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Huge Potential of LNG Terminals in India
Domestic natural gas production in India is about 120 mmscmd, as against a demand of around 189 mmscmd. Currently, the country is importing 46.5 units of LNG. By the end of 12th Five Year Plan (2012-13 to 2016-17), the demand of natural gas is expected to grow over twofold. As per the Oil Ministry s projections, from the current demand of natural gas of 189 units, the demand will increase to 473 units (in 2016-17). If we go by the projections, the overall demand would grow from 293 mmscmd (in 2012-13) to 473 mmscmd (in 2016-17) over the 12th plan period and from 494 mmscmd (in 2017-18) to 606 mmscmd (in 2021-22) over the 13th plan period.

European nations have still not recovered from the economic crisis, and as such the large global gas suppliers are eyeing India as a leading hot destination for gas supplies as against their earlier focus on the Western markets. The International Energy Agency (IEA), too, considers India as an emerging economy, and officials of this advisory suggest global suppliers to focus on India as one of the Asia s largest economies. Royal Dutch Shell, the leading player in the world s gas market, amongst the other big traders of Liquefied Natural Gas (LNG) from the Middle East and other regions, too, has pointed out that India offers a huge opportunity for big LNG portfolio players. The huge potential of gas supplies to Indian markets has also not been left unnoticed by Russia s leading gas supplier Gazprom and UK s British Gas (BG).

Gazprom and BG, recently have signed deals with the state-owned gas company GAIL (India) Ltd, Gujarat State Petroleum Corporation (GSPC), Petronet LNG, Indian Oil Corporation Limited (IOCL) and other Indian companies for supplying a total of over 15 million tonnes of LNG per year from their portfolio. In particular, BG Group has signed an initial agreement with GSPC wherein it will supply 2.5 million tonnes of Liquefied Natural Gas to GSPC for 20 years. The binding agreement between the two countries will be signed early next year and the supply will start by 2014. At present, Oil and Natural Gas Corporation (ONGC) is producing 51 mmscmd of natural gas, with Reliance Industries and Oil India producing 6.6 mmscmd of natural gas respectively.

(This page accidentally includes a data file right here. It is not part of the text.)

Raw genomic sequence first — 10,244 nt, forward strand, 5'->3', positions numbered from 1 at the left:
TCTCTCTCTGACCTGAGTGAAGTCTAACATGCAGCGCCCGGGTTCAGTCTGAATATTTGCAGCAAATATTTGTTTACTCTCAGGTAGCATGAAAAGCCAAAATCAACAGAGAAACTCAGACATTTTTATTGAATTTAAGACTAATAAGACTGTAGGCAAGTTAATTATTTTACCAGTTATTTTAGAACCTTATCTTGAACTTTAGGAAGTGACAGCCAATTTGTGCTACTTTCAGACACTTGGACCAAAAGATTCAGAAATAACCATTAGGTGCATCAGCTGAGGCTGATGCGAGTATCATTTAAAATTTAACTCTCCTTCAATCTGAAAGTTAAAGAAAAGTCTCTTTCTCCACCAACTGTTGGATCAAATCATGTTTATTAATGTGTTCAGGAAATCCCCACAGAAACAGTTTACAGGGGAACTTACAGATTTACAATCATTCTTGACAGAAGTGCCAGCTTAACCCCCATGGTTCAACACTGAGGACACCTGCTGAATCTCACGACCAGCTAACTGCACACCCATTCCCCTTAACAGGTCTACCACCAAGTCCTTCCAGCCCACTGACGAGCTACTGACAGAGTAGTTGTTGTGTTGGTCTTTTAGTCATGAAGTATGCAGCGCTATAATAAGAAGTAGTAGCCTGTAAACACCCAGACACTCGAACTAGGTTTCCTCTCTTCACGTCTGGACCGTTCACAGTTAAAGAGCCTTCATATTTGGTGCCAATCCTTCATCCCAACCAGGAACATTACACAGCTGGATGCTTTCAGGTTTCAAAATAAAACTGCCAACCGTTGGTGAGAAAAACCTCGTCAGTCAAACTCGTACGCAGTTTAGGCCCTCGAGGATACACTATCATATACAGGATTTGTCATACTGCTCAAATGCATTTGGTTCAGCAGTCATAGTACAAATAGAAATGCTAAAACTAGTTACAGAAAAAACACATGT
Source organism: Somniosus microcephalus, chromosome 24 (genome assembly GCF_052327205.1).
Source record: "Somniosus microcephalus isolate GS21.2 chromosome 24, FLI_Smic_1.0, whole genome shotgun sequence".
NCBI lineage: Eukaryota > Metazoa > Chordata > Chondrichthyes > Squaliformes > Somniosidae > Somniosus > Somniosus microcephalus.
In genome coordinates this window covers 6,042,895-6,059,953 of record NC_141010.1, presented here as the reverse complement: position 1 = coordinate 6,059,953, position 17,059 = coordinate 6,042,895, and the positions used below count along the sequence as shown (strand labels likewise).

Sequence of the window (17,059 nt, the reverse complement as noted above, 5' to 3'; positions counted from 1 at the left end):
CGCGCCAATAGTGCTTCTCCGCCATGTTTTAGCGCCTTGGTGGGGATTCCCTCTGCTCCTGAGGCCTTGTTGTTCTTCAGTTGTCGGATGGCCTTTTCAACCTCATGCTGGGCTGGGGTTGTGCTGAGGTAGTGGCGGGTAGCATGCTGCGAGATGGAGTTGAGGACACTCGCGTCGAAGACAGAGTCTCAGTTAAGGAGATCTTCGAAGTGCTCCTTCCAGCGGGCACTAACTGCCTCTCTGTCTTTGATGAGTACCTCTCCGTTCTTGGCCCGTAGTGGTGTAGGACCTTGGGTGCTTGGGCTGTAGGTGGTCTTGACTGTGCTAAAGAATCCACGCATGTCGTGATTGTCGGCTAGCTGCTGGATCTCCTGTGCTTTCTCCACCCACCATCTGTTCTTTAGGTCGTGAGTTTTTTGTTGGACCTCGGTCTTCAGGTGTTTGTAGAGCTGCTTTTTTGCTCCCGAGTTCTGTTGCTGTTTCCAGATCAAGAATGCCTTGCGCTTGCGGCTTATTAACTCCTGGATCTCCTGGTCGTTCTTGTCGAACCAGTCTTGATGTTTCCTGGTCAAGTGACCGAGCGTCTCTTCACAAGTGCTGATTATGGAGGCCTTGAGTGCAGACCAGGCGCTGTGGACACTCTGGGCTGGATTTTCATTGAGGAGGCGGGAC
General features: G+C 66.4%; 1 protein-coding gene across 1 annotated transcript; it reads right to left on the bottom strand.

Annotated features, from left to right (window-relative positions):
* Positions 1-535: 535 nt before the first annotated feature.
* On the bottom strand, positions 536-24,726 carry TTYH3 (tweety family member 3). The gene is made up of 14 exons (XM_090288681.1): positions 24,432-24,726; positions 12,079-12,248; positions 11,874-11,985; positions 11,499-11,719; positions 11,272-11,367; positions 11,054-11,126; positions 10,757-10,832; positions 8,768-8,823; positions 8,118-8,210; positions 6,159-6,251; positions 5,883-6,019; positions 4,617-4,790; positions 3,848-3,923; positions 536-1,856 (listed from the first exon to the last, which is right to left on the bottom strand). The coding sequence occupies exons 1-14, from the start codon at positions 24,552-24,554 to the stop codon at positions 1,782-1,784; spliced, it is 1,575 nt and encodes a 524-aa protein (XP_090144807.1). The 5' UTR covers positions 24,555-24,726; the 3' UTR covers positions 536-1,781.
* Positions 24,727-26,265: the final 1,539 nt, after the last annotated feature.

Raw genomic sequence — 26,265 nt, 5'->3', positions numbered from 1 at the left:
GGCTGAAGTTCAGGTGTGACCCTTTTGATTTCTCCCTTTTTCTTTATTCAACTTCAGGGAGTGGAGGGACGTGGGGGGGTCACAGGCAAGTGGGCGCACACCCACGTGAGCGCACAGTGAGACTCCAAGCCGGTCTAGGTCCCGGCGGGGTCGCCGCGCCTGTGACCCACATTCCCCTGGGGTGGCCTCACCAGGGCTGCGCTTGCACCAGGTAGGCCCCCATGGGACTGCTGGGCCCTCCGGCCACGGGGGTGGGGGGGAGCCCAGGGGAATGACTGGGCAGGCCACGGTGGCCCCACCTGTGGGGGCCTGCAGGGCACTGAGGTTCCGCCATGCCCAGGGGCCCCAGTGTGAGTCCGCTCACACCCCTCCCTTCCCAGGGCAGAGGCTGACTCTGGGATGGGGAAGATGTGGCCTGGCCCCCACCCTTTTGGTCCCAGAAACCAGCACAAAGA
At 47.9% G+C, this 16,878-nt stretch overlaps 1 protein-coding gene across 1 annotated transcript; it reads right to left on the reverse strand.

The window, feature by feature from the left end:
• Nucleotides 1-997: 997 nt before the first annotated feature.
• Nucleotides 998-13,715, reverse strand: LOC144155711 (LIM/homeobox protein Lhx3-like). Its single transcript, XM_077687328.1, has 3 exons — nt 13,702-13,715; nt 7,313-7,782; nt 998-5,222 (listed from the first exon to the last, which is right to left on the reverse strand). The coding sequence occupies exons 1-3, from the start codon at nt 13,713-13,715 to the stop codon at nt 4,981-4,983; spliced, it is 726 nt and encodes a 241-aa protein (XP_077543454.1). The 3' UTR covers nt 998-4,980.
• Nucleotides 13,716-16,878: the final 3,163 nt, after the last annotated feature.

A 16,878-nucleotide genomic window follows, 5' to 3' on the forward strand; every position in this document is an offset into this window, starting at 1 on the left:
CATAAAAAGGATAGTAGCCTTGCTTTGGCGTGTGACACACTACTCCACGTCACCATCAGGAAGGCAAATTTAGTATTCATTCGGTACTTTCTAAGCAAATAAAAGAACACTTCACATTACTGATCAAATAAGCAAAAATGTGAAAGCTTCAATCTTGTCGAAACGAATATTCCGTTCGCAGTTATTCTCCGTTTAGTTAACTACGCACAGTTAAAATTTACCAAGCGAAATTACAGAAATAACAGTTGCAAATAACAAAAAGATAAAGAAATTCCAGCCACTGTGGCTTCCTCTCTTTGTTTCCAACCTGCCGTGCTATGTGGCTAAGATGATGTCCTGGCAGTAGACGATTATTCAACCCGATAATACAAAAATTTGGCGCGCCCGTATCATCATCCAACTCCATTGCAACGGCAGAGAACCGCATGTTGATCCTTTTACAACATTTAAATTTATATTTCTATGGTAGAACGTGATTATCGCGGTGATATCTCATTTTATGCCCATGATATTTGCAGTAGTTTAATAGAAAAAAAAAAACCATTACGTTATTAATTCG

There has been a decline in the production of natural gas from Krishna Godavari (KG) basin by Reliance Industries from 55.9 mscmd in 2010-11 to 46.6 mscmd in 2011-12, and this has only led to an increase in demand of spot LNG production.

Current LNG Terminals and their Expansions
Petronet LNG Ltd (PLL) has a share of 20 per cent in the gas market currently. The company has an import and re-gasification terminal at Dahej, which has a capacity of 10 million metric tonnes a year. The company is in the process of increasing the capacity of its Dahej terminal by additional 5 MMTPA. The additional jetty under construction is to be commissioned by September 2013. The company claims to raise its LNG regasification capacity by one-and-a-half times to 25 million tonnes by 2015.

The company in the process of setting up a greenfield LNG terminal of 5-million-metric-tonne terminal in Kochi, which is expected to be commissioned by the end of 2012. With the commissioning of the terminal, the gas market in the south is expected to develop and more and more demand is likely to be seen.

PLL and Gazprom Marketing and Trading Singapore (GM&TS), the Singapore affiliate of Gazprom Global LNG (GGLNG) and 100 per cent subsidiary of Gazprom Marketing & Trading, have entered into a Memorandum of Understanding (MoU) for the supply of LNG on a long-term basis. As per the agreement, PLL will receive 2.5 million tonnes per annum of LNG from GM&TS's international supply portfolio for a period of 25 years.

The company has contracted to receive 1.44 MMTPA LNG from Exxon Mobil s 25 per cent stake in Australia s Gorgon project at prices higher than the existing LNG contracts. The supply is expected to start in 2014-15. The terminal will be the biggest in the country and the first one in South India, and will have the capacity of 38 MMSCMD a day when completed.

PLL has sourced about 7.5 million tonne LNG through long-term Contract with RasGas, Qatar and a mid-term contract which will contribute 1.5 million tonne, totaling around 9 million tonne, with back to back sales arrangement with GAIL, IOCL & Bharat Petroleum Corporation Limited (BPCL). The company is sourcing additional LNG through spot or short-term contracts and is selling it to offtakers or bulk buyers.